Protecting Against Plagiarism

Although it is a widely used practice, the use of template materials ignores the high state of alert under which most newspaper editors operate today.

If your organization currently makes template op-eds, letters-to-the-editor or bylined articles available without clearly stating that the source of the material must be cited, immediately discontinue the practice. You are risking the reputation of each person who submits one of those written works.

In place of using template materials, organizations may want to consider the following tactics:

  • Most organizations offer message guidance to supporters. Format your key messages to track with the flow of an op-ed. Include a description of the problem, the proposed solution, background on what caused the problem with appropriate data points, specific steps the organization advocates and, finally, a call to action.
  • Provide clear advice on how to write an effective op-ed or letter-to-the-editor. Emphasize the importance of using personal anecdotes and observations to give the piece a personal and emotional footing.
  • Include links to high-quality op-eds that you believe can serve as examples of best practices.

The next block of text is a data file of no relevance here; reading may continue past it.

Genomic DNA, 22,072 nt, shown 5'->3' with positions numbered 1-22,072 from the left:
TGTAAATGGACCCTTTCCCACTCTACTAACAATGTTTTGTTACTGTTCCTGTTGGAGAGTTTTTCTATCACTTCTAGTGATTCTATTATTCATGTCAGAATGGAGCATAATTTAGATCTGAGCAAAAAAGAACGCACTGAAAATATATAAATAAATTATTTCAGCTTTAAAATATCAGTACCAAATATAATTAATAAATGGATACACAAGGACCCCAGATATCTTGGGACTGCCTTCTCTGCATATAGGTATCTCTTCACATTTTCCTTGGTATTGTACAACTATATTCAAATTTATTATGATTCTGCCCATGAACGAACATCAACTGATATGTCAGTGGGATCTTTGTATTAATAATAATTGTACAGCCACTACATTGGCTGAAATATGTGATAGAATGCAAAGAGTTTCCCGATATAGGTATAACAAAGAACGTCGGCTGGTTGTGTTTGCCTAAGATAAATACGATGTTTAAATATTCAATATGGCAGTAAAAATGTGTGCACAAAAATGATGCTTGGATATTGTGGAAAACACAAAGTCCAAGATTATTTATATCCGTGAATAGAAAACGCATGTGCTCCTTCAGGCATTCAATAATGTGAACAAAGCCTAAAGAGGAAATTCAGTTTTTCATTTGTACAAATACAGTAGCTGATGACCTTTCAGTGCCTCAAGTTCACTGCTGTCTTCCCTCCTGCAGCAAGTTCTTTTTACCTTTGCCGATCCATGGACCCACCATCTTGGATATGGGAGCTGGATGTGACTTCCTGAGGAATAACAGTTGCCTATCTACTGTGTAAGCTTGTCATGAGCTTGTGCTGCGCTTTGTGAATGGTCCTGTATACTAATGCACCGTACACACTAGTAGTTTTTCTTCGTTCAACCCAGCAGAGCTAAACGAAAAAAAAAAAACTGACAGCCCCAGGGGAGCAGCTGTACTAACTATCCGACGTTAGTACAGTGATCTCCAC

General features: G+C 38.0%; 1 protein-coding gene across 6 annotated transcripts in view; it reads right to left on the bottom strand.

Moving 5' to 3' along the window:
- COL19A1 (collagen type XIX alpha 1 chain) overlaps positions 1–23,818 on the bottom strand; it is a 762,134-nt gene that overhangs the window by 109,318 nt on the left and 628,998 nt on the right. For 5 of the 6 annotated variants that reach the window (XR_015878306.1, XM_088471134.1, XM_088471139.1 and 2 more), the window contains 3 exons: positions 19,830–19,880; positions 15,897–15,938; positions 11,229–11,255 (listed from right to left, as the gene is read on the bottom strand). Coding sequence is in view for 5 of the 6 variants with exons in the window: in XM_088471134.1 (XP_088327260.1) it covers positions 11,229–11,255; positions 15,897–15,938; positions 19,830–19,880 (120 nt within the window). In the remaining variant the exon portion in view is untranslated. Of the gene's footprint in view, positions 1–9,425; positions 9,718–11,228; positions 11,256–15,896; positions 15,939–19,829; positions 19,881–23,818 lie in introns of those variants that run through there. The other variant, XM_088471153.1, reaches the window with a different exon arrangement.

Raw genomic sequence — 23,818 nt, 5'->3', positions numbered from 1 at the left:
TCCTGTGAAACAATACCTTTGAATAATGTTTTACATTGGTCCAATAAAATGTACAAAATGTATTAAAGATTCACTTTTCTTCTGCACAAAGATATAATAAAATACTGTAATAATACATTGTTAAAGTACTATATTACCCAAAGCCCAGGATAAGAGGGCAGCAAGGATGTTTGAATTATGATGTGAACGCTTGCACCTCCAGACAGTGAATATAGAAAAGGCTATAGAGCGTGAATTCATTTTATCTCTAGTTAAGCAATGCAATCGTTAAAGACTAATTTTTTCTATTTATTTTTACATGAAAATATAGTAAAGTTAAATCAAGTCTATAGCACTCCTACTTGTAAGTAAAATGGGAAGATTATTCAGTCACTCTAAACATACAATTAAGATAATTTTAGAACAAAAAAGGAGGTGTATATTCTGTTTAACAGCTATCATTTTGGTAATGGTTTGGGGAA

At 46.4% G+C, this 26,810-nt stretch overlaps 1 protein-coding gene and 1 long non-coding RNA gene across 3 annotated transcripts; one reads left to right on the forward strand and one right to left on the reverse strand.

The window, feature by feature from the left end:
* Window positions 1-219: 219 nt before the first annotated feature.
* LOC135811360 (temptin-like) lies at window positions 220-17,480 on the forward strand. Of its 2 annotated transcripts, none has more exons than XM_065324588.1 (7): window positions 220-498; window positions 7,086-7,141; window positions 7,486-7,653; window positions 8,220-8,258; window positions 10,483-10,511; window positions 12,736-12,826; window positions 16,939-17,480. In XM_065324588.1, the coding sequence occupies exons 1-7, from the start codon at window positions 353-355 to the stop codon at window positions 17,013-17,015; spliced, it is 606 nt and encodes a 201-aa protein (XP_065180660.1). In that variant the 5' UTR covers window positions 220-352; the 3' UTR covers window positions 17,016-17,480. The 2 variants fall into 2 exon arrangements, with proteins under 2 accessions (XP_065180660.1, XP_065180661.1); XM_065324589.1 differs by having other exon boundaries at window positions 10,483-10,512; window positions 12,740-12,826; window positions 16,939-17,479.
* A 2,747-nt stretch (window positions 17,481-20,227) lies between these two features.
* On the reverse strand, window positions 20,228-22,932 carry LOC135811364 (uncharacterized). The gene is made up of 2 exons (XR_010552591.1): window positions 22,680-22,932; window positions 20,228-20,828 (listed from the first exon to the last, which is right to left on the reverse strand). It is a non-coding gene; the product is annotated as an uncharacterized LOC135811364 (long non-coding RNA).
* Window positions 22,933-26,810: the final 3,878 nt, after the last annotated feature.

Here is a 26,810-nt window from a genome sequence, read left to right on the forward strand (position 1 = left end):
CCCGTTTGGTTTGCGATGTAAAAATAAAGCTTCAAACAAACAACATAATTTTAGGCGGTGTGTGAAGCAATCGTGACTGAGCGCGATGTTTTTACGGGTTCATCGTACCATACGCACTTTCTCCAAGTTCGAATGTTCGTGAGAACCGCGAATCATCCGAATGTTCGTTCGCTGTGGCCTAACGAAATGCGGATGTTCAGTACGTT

• If placing a local op-ed is considered strategically essential, budget the time and resources necessary to have an original op-ed developed in each market.

The time has come to end the practice of providing template materials and encouraging their wholesale submission to publications.

Public relations practitioners must acknowledge that times have changed. Every submission of written material for publication is under greater scrutiny than ever. In the end, work deemed to be unoriginal might harm your public relations efforts and, in the process, tarnish the reputations of individuals and organizations.

Dan Keeney, APR, is president of DPK Public Relations (www.keeneypr.com), which specializes in issues management and strategic marketing communications. Keeney is the president of PRSA Houston.